By Lee Berthiaume, The Canadian Press on February 13, 2018.
OTTAWA – New Democrats from across the country will start to gather in the capital on Thursday, hoping to lay the groundwork for victory in next year’s federal election – and to confront deep divisions and challenges within their party.
NDP leader Jagmeet Singh kicked off the festivities a few days early by laying out Tuesday what he wants to see in the Trudeau government’s federal budget, which will be unveiled Feb. 27.
The demands included a universal pharmacare program, more money for affordable housing, an end to boil-water advisories on First Nations and more protections for workers’ pensions when companies go bankrupt.
Singh has distanced himself from Tom Mulcair’s commitment that an NDP government would stick to a balanced budget, saying as recently as last week that he opposes “austerity” and supports stimulus funding when required.
But the NDP leader indicated Tuesday that the costs of the pharmacare program, at least, could be covered if the Liberals close a controversial tax loophole for stock options, which critics say benefits the wealthy, and crack down on tax havens.
“The government has shown that it just doesn’t get it when it comes to what workers are going through,” he said. “While they’ve said a lot of fancy words on addressing inequality, they haven’t yet produced the results that people need now.”
The NDP had sponsored an opposition motion echoing their leader’s demands for action on the so-called stock-option deduction and tax havens in the budget, but the Liberals voted it down a few hours after Singh’s news conference.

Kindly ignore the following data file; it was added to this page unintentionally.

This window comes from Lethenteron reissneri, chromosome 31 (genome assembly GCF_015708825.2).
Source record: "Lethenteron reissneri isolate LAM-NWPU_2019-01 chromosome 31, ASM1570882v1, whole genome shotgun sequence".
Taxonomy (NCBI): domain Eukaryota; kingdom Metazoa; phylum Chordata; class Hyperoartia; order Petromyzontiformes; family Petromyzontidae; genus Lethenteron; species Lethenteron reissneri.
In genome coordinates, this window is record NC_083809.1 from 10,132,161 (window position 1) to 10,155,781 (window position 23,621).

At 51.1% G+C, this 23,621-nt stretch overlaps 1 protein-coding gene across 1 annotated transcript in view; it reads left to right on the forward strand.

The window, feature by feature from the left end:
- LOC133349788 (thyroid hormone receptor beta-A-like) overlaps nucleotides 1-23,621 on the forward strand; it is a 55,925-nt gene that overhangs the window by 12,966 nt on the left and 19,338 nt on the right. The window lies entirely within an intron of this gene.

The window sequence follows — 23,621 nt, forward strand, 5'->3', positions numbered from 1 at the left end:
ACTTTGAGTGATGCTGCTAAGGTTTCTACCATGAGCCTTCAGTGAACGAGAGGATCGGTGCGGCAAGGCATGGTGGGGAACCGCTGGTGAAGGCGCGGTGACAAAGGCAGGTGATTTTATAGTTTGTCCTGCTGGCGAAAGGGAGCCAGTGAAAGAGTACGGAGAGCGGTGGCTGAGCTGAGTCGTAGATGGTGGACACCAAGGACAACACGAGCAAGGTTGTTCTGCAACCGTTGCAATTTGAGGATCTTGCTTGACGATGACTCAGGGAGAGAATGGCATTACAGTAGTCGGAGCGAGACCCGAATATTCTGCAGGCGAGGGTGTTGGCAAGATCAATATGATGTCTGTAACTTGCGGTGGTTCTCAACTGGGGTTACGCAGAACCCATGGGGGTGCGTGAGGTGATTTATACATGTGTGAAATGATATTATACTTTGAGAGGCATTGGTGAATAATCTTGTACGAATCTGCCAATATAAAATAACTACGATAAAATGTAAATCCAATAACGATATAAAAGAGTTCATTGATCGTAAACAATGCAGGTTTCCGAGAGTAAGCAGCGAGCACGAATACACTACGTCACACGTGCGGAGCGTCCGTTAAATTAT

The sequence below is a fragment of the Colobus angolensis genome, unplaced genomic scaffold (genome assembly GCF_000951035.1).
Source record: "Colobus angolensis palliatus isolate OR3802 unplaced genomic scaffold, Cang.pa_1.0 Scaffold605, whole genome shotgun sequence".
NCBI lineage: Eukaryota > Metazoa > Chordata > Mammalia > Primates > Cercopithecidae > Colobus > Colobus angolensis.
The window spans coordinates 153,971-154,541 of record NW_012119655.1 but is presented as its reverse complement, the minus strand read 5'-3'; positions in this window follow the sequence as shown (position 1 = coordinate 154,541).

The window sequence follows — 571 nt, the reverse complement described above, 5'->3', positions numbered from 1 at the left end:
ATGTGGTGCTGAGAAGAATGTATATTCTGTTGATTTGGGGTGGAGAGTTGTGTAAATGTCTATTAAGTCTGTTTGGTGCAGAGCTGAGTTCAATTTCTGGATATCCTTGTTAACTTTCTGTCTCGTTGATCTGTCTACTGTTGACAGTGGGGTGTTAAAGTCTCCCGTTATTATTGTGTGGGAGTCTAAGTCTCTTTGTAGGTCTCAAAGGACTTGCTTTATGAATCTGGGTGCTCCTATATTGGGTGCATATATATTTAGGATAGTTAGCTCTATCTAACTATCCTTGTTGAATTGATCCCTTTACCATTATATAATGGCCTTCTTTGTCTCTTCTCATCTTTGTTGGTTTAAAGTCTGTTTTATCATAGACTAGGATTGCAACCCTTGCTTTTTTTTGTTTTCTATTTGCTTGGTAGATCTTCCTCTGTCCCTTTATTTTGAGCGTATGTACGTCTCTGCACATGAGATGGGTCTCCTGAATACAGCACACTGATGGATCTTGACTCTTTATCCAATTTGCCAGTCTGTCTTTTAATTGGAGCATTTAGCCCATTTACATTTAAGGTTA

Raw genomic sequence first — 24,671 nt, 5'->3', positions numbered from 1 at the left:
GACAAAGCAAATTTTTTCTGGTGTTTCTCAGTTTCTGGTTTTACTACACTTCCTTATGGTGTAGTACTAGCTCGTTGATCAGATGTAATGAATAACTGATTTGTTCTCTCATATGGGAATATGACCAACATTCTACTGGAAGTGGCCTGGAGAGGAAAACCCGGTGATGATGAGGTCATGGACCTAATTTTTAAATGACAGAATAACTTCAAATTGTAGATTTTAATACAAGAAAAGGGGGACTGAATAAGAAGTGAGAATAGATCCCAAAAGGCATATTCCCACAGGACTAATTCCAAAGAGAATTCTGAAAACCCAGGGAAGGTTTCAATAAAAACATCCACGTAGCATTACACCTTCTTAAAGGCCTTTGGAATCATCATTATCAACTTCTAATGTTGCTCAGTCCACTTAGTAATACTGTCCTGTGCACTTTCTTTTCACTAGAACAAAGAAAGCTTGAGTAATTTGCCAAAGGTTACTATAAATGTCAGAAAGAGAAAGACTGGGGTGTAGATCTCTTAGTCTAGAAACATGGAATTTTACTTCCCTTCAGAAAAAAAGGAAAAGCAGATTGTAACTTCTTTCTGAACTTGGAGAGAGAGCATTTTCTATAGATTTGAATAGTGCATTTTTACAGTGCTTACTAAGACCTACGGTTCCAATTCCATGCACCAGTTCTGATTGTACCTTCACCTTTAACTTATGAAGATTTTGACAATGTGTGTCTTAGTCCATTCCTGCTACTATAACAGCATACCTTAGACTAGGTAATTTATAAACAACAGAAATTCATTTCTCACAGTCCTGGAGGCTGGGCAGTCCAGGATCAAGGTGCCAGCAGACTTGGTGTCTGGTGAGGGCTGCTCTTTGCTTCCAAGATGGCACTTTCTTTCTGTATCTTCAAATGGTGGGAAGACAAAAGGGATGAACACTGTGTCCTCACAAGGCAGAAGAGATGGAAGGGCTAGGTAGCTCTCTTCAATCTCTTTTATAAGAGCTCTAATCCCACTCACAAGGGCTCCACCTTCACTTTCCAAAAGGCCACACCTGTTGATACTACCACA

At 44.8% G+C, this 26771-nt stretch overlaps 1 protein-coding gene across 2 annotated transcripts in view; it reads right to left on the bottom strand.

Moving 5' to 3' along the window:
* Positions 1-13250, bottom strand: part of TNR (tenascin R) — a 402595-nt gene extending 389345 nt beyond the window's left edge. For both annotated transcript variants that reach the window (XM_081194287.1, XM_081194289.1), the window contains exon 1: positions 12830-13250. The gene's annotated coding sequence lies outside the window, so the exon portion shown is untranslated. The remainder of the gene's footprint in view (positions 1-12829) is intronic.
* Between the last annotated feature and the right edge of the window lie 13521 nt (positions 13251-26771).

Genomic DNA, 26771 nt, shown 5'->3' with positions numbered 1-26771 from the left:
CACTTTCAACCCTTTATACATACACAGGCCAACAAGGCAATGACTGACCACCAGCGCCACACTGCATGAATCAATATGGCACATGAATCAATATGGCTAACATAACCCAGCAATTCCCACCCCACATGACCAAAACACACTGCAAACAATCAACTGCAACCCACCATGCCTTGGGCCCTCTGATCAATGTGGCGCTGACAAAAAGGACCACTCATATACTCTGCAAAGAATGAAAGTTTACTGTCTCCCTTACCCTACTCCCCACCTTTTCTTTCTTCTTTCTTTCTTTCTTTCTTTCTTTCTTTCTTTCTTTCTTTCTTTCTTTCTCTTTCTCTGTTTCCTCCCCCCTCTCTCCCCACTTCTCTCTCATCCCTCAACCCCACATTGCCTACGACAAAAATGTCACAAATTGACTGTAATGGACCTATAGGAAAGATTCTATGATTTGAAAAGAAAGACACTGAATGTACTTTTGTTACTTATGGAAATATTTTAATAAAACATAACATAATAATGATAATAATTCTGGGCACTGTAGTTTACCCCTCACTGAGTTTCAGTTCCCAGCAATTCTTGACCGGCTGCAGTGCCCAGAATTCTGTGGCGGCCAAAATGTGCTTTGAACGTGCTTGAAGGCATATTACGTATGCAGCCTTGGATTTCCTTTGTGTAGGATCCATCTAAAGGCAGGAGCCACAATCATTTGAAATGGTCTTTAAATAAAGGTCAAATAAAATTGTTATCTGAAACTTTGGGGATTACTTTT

On the surface, Singh’s demands appeared like the foundation of a possible NDP platform for the 2019 election. They were also extremely similar to some of the policy proposals that New Democrats will debate at their convention this weekend.
The list of policy proposals, released Tuesday, includes a heavy emphasis on Indigenous rights as well as pharmacare, environmental sustainability, more support for refugees, the decriminalization of all drugs, and free university tuition.
Yet the list also includes potential landmines that could deepen the already sharp divisions over pipelines and natural resources symbolized, in part, by the feud between Alberta and British Columbia over the Trans Mountain Pipeline.
Among the more explosive policy proposals is one, sponsored by 12 riding associations, that dives right into that conflict by explicitly opposing the pipeline, Another calls for protests against pipelines and fracking.
Neither Alberta Premier Rachel Notley, whose government supports Trans Mountain, nor B.C. Premier John Horgan, who opposes it, will attend the convention, even though they lead the only two NDP governments in the country.
The resolutions also include, among many other things, calls to censure Israel and support the Palestinians; for the government to cover birth control for women and medical treatments for trans people; and for Canada to leave NATO.
There are also several resolutions calling for the party to formally adopt the Leap Manifesto, a controversial treatise that divided the New Democrats during the party’s last convention because of its opposition to fossil fuels.
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